This species from Borneo is known from six sites in Malaysia and Brunei: Mengiong, on the Akah River (Inger and Haile 1960) and Gunung Mulu National Park in Sarawak (Pui and Das 2016), Mahua on the western slope of Crocker Range National Park, Poring Hot Springs in Kinabalu National Park (Matsui et al. 2007), and Sipitang in Sabah (Arifin et al. 2011), Ulu Temburong National Park, Brunei Darussalam (Grafe et al. 2012). It occurs at elevations between 300–1,000 m asl, its estimated extent of occurrence (EOO) is 14,363 km2, and all individuals are considered to occur in six threat-defined locations. It presumably occurs more widely on Borneo, including at sites between the known localities.
Habitat and Ecology
It is the smallest species of the genus, it is diurnal and lives along the banks of clear, small, rocky streams in primary forests, and can be found perching on rocks either along banks or mid-stream, usually near rapids (Matsui et al. 2007, Preininger et al. 2013, Stangel et al. 2015). Breeding takes place in streams and development is through larvae. In addition to vocal communication in reproductive contexts, males perform a particular visual display known as 'foot flags', by fully extending a hind limb above the head to expose the white foot webbing, which contrasts with the dark body; this is thought to augment the communication efficacy in noisy environments (Grafe et al. 2012). It will not tolerate habitat disturbance (I. Das pers. comm. March 2018).
It is locally common is suitable habitat (P. Yambun pers. comm. January 2018, I. Das. March 2018). Due to ongoing decline in the extent and quality of habitat, the population is suspected to be decreasing.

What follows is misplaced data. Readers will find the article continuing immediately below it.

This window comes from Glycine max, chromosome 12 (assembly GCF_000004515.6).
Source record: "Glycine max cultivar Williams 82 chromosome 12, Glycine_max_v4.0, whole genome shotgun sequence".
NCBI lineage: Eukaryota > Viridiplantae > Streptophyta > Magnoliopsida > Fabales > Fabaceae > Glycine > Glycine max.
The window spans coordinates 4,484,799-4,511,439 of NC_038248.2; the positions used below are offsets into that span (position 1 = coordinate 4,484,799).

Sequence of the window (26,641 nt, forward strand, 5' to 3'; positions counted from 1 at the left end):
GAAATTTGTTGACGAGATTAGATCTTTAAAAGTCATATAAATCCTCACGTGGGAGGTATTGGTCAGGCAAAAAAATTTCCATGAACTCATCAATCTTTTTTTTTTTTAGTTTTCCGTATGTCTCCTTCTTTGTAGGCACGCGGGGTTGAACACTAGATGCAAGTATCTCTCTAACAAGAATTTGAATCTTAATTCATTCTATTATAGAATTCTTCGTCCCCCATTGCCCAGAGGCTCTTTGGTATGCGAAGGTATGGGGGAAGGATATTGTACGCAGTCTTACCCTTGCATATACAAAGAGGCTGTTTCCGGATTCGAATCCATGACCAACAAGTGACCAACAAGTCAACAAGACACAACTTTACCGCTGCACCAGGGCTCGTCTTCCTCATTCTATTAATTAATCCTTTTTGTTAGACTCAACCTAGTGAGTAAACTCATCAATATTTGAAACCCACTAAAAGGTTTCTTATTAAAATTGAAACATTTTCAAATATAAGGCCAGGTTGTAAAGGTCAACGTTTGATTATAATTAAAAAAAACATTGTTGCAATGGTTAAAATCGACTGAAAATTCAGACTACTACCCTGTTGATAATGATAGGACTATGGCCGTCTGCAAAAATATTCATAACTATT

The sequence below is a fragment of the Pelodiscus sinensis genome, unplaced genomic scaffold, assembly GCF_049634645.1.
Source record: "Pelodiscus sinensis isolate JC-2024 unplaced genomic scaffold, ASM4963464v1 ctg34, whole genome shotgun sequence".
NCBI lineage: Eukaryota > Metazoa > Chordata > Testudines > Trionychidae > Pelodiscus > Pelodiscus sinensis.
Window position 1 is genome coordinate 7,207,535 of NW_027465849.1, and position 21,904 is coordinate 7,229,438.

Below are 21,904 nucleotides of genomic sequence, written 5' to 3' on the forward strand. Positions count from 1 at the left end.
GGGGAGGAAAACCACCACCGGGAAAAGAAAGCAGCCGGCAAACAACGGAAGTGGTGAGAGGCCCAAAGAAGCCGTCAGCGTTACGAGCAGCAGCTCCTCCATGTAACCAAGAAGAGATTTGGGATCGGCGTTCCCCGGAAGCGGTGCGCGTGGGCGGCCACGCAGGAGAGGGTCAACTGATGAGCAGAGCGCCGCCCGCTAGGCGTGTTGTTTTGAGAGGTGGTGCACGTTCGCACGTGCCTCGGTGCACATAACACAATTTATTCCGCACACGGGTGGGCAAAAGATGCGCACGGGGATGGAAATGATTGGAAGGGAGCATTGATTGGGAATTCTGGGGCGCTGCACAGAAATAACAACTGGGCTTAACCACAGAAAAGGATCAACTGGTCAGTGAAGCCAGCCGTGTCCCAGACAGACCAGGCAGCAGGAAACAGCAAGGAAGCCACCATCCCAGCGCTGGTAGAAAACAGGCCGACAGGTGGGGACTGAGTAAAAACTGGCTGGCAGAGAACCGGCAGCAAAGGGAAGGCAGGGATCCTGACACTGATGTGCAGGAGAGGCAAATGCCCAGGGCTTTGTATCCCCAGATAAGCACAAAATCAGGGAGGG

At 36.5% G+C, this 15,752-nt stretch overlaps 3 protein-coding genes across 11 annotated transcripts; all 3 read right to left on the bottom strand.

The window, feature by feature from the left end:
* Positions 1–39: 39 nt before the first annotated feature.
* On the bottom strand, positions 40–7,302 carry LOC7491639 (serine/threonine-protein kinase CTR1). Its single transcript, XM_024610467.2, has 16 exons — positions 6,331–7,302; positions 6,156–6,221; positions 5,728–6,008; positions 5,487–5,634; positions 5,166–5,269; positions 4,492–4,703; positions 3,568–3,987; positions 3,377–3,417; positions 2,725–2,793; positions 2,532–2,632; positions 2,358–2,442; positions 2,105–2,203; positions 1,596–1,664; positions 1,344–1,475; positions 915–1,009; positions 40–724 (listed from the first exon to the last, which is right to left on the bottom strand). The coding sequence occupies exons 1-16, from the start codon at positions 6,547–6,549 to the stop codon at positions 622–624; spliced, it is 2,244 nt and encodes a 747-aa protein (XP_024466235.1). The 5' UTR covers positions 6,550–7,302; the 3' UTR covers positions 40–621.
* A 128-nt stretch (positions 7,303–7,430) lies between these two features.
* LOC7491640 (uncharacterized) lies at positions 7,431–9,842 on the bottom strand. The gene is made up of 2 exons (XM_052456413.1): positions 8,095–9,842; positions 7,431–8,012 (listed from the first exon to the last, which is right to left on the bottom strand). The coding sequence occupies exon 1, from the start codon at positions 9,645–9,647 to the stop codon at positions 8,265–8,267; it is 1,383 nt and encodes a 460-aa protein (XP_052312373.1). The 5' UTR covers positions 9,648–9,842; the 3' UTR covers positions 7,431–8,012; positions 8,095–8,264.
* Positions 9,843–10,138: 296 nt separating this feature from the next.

This species is occurs in three well-protected and well-managed national parks on Borneo. Outside of these protected areas, deforestation caused by logging, and the associated sedimentation of streams, are probably the principal threats to this species.
This species occurs in the Crocker Park National Park (Sabah), Ulu Temburong National Park (Brunei) and Gunung Mulu National Park (Sarawak). A captive breeding programme was established at the Vienna Zoo in 2010 from five pairs collected in the Ulu Temburong National Park in Brunei Darussalam, Borneo (Peininger et al. 2012).
Continuation of rigorous management of the existing parks to protect forest habitat is the best guarantee for the conservation of this species.
Studies on its population size, distribution and trends, life history and ecology, and threats are needed.
Red List Status
Data Deficient (DD)
Listed as Vulnerable, as this species has an estimated extent of occurrence (EOO) of 14,363 km2, it occurs in six threat-defined locations, and there is continuing decline in the quality of its forest habitat on Borneo.
We follow Matsui et al. (2007) in removing this species from the synonymy of S. tuberilinguis.
IUCN SSC Amphibian Specialist Group 2018. Staurois parvus. The IUCN Red List of Threatened Species 2018: e.T135759A97518102. http://dx.doi.org/10.2305/IUCN.UK.2018-1.RLTS.T135759A97518102.en .Downloaded on 21 January 2019